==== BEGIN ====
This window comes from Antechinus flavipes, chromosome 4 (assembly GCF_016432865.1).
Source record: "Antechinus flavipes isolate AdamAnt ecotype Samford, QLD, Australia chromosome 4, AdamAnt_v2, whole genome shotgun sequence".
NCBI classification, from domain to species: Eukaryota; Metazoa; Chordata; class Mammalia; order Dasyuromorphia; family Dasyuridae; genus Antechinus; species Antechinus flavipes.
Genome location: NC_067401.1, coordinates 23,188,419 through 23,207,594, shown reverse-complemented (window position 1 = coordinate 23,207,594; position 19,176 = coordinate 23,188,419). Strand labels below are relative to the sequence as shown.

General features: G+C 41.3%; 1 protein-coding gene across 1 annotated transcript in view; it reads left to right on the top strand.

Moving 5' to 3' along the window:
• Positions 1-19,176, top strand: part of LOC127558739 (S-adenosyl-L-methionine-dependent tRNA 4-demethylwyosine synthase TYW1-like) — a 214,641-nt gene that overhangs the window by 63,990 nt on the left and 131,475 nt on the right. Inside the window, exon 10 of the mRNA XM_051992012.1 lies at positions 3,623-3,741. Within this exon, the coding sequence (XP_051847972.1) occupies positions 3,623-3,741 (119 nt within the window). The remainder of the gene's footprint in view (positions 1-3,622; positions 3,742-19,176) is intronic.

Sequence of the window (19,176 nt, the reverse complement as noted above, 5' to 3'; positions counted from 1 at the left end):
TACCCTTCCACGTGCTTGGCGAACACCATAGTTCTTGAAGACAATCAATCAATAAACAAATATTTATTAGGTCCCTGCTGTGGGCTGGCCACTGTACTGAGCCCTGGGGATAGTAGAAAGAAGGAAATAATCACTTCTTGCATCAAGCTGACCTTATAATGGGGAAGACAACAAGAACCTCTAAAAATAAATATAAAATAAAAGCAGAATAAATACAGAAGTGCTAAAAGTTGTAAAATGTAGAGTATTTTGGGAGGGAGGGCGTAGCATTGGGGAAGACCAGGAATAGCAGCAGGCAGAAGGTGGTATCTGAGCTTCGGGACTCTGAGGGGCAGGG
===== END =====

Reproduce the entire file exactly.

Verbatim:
This window comes from Antechinus flavipes, chromosome 4 (assembly GCF_016432865.1).
Source record: "Antechinus flavipes isolate AdamAnt ecotype Samford, QLD, Australia chromosome 4, AdamAnt_v2, whole genome shotgun sequence".
NCBI classification, from domain to species: Eukaryota; Metazoa; Chordata; class Mammalia; order Dasyuromorphia; family Dasyuridae; genus Antechinus; species Antechinus flavipes.
Genome location: NC_067401.1, coordinates 23,188,419 through 23,207,594, shown reverse-complemented (window position 1 = coordinate 23,207,594; position 19,176 = coordinate 23,188,419). Strand labels below are relative to the sequence as shown.

General features: G+C 41.3%; 1 protein-coding gene across 1 annotated transcript in view; it reads left to right on the top strand.

Moving 5' to 3' along the window:
• Positions 1-19,176, top strand: part of LOC127558739 (S-adenosyl-L-methionine-dependent tRNA 4-demethylwyosine synthase TYW1-like) — a 214,641-nt gene that overhangs the window by 63,990 nt on the left and 131,475 nt on the right. Inside the window, exon 10 of the mRNA XM_051992012.1 lies at positions 3,623-3,741. Within this exon, the coding sequence (XP_051847972.1) occupies positions 3,623-3,741 (119 nt within the window). The remainder of the gene's footprint in view (positions 1-3,622; positions 3,742-19,176) is intronic.

Sequence of the window (19,176 nt, the reverse complement as noted above, 5' to 3'; positions counted from 1 at the left end):
TACCCTTCCACGTGCTTGGCGAACACCATAGTTCTTGAAGACAATCAATCAATAAACAAATATTTATTAGGTCCCTGCTGTGGGCTGGCCACTGTACTGAGCCCTGGGGATAGTAGAAAGAAGGAAATAATCACTTCTTGCATCAAGCTGACCTTATAATGGGGAAGACAACAAGAACCTCTAAAAATAAATATAAAATAAAAGCAGAATAAATACAGAAGTGCTAAAAGTTGTAAAATGTAGAGTATTTTGGGAGGGAGGGCGTAGCATTGGGGAAGACCAGGAATAGCAGCAGGCAGAAGGTGGTATCTGAGCTTCGGGACTCTGAGGGGCAGGG